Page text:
The Drop In is an Afrofuturistic action drama, written and directed by Naledi Jackson, The Drop In stars Mouna Traoré (Murdock Mysteries, Brown Girl Begins) as Joelle, a young hairdresser, and Oluniké Adeliyi (Working Moms) as Grace.
The film begins fairly quietly; as Joelle is cleaning up after a busy day, a woman enters the salon, asking for a touch-up to her braids. Upon examining her hair, Joelle notices “HS 149” tattooed on the back of the customer’s (Grace) head, and becomes distressed.
It is revealed Joelle has a past she is hiding from, one that Grace has been sent to bring her back to. As Grace tries to convince Joelle to go back, she repeatedly refers to her as being “illegal”, and that she is just pretending to be someone else. Joelle must make the choice to go willingly, receive forgiveness for her desertion, or pay a steep price for resisting. What follows is a fight sequence that delivers not only exciting choreography, but true surprises and plot twists, all leading to a finale that will make you wish for more.
Mouna and Oluniké have amazing presence, their ability to convey the various emotions of the characters are subtle, but impactfull. I want to know more about them. What in Joelle’s past made her run as far away from it as she could, and what makes Grace faithful to that same history.
In 2017 the idea of what it means to be an “illegal immigrant” has become a hot-button topic, and Jackson tackles it in a very subtle and profound way. As an Afrofuturistic action drama, The Drop In has a central theme that focuses on immigration. What it means to be “illegal”‘ in today’s society, and the yearning to be accepted as we are and not where we came from.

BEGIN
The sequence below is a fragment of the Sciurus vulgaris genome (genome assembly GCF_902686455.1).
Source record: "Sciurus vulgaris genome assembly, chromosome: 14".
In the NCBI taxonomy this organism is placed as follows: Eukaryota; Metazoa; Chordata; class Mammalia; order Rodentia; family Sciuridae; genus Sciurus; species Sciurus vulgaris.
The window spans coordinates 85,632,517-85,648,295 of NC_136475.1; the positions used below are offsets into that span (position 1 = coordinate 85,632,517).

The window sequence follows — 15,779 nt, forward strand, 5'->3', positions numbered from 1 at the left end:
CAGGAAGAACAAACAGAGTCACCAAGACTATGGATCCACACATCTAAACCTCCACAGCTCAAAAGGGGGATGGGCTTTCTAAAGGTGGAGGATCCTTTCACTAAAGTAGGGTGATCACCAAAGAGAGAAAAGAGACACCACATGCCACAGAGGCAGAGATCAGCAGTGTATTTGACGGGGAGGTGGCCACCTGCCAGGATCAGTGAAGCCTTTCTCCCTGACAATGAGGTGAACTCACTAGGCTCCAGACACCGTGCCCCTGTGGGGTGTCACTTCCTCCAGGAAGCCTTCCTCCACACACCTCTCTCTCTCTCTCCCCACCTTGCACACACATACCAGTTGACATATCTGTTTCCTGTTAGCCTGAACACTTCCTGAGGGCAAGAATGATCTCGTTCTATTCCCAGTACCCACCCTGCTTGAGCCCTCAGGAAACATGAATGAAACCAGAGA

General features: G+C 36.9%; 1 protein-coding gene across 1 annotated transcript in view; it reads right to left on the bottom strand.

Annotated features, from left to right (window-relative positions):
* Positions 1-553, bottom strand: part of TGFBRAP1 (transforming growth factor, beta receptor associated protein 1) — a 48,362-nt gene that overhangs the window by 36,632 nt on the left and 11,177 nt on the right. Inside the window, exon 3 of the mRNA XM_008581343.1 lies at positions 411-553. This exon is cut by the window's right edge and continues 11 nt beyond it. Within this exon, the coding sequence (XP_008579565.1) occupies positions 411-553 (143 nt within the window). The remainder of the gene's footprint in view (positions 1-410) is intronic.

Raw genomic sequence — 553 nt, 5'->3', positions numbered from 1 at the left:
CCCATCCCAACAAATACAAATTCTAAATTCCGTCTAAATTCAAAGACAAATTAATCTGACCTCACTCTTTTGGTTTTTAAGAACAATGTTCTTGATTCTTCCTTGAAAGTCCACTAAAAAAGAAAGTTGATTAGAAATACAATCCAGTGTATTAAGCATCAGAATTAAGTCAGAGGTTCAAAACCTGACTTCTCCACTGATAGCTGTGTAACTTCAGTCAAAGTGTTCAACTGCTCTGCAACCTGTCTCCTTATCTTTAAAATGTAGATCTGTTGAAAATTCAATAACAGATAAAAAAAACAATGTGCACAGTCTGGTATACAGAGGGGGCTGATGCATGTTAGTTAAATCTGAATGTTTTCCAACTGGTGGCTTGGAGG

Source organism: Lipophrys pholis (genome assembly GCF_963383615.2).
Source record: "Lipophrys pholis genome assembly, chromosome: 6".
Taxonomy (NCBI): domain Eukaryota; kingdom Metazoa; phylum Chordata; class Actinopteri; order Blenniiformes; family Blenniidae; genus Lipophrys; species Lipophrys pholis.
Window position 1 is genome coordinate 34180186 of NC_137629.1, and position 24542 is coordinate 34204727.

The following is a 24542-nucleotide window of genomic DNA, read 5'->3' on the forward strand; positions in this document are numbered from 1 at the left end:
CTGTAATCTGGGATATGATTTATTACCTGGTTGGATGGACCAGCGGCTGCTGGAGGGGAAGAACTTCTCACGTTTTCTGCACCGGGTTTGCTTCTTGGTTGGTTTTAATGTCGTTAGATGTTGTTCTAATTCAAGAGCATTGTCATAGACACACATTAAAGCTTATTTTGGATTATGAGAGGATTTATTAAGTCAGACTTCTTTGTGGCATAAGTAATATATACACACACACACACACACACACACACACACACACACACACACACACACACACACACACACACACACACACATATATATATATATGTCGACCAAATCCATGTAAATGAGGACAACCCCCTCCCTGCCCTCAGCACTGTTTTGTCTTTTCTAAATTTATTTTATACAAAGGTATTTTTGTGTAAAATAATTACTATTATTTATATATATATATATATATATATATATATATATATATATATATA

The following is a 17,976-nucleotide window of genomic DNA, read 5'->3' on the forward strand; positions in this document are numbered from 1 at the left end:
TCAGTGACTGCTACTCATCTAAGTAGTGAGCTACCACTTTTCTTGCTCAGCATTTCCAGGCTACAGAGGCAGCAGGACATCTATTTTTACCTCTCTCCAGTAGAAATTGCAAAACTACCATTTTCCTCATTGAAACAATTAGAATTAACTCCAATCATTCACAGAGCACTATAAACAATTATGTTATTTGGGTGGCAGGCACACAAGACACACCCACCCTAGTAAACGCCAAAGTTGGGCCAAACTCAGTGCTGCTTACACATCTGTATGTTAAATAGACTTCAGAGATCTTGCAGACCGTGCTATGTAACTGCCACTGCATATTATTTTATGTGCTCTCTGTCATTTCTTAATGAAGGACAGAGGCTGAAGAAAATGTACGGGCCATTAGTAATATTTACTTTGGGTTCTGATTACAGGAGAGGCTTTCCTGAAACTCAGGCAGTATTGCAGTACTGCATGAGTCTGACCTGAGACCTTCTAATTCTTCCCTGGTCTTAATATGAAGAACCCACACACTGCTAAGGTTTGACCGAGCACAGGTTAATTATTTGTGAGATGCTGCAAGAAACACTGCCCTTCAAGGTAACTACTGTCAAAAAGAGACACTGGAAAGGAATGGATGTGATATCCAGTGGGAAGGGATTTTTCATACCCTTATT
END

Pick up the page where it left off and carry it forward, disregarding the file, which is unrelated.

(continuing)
As with any festival, there are often films that initially fly under the radar, but eventually gain the attention of everyone. I have a feeling Naledi Jackson has created such a film in The Drop In, and I can’t wait to see what people have to say.
Executive Produced by Daniel Iron, Produced by Priscilla Galves and Foundry Film Inc., The Drop In will have its world premiere at the Toronto International Film Festival on Monday, September 11, 2017.
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Carolyn is an aspiring film critic, Bajan nerd living in Toronto and an avid Jane Austen fan. I enjoy speculating on plot theories for my favorite TV shows, such as The Walking Dead, The Expanse, and black-ish. Oh, I will do karaoke anytime, anywhere. Follow on Twitter @Carriecnh12